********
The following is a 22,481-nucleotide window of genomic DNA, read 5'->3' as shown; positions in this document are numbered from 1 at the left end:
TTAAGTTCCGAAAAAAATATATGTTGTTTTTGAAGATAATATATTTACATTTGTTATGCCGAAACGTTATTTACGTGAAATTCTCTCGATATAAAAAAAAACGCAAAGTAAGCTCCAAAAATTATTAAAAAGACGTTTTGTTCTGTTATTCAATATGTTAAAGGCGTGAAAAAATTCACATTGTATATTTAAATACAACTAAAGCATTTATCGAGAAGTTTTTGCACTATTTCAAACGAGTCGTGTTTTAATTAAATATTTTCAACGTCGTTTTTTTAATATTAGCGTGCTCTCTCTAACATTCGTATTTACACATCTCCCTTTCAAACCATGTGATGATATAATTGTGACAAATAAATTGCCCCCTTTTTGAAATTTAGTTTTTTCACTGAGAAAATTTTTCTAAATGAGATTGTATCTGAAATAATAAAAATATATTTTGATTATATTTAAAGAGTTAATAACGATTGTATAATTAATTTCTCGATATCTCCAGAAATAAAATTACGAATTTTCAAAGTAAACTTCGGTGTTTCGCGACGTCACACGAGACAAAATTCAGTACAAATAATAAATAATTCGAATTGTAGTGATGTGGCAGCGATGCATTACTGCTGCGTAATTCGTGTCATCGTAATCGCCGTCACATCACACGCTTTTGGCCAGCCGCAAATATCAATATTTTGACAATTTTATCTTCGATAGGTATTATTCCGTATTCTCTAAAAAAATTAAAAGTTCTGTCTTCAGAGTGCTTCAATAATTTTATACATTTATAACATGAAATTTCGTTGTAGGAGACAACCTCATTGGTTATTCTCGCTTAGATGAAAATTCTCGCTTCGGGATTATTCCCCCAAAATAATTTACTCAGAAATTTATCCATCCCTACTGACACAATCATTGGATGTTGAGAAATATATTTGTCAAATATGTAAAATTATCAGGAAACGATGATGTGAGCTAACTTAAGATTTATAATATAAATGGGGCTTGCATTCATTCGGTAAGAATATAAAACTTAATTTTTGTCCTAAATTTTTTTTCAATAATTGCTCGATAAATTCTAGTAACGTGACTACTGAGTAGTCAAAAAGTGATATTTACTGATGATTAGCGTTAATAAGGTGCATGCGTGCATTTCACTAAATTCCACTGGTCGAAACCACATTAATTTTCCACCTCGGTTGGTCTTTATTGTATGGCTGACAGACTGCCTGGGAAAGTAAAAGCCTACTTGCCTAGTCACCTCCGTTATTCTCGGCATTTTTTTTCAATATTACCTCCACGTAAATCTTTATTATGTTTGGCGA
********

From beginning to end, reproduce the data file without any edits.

The following is a 22,481-nucleotide window of genomic DNA, read 5'->3' as shown; positions in this document are numbered from 1 at the left end:
TTAAGTTCCGAAAAAAATATATGTTGTTTTTGAAGATAATATATTTACATTTGTTATGCCGAAACGTTATTTACGTGAAATTCTCTCGATATAAAAAAAAACGCAAAGTAAGCTCCAAAAATTATTAAAAAGACGTTTTGTTCTGTTATTCAATATGTTAAAGGCGTGAAAAAATTCACATTGTATATTTAAATACAACTAAAGCATTTATCGAGAAGTTTTTGCACTATTTCAAACGAGTCGTGTTTTAATTAAATATTTTCAACGTCGTTTTTTTAATATTAGCGTGCTCTCTCTAACATTCGTATTTACACATCTCCCTTTCAAACCATGTGATGATATAATTGTGACAAATAAATTGCCCCCTTTTTGAAATTTAGTTTTTTCACTGAGAAAATTTTTCTAAATGAGATTGTATCTGAAATAATAAAAATATATTTTGATTATATTTAAAGAGTTAATAACGATTGTATAATTAATTTCTCGATATCTCCAGAAATAAAATTACGAATTTTCAAAGTAAACTTCGGTGTTTCGCGACGTCACACGAGACAAAATTCAGTACAAATAATAAATAATTCGAATTGTAGTGATGTGGCAGCGATGCATTACTGCTGCGTAATTCGTGTCATCGTAATCGCCGTCACATCACACGCTTTTGGCCAGCCGCAAATATCAATATTTTGACAATTTTATCTTCGATAGGTATTATTCCGTATTCTCTAAAAAAATTAAAAGTTCTGTCTTCAGAGTGCTTCAATAATTTTATACATTTATAACATGAAATTTCGTTGTAGGAGACAACCTCATTGGTTATTCTCGCTTAGATGAAAATTCTCGCTTCGGGATTATTCCCCCAAAATAATTTACTCAGAAATTTATCCATCCCTACTGACACAATCATTGGATGTTGAGAAATATATTTGTCAAATATGTAAAATTATCAGGAAACGATGATGTGAGCTAACTTAAGATTTATAATATAAATGGGGCTTGCATTCATTCGGTAAGAATATAAAACTTAATTTTTGTCCTAAATTTTTTTTCAATAATTGCTCGATAAATTCTAGTAACGTGACTACTGAGTAGTCAAAAAGTGATATTTACTGATGATTAGCGTTAATAAGGTGCATGCGTGCATTTCACTAAATTCCACTGGTCGAAACCACATTAATTTTCCACCTCGGTTGGTCTTTATTGTATGGCTGACAGACTGCCTGGGAAAGTAAAAGCCTACTTGCCTAGTCACCTCCGTTATTCTCGGCATTTTTTTTCAATATTACCTCCACGTAAATCTTTATTATGTTTGGCGA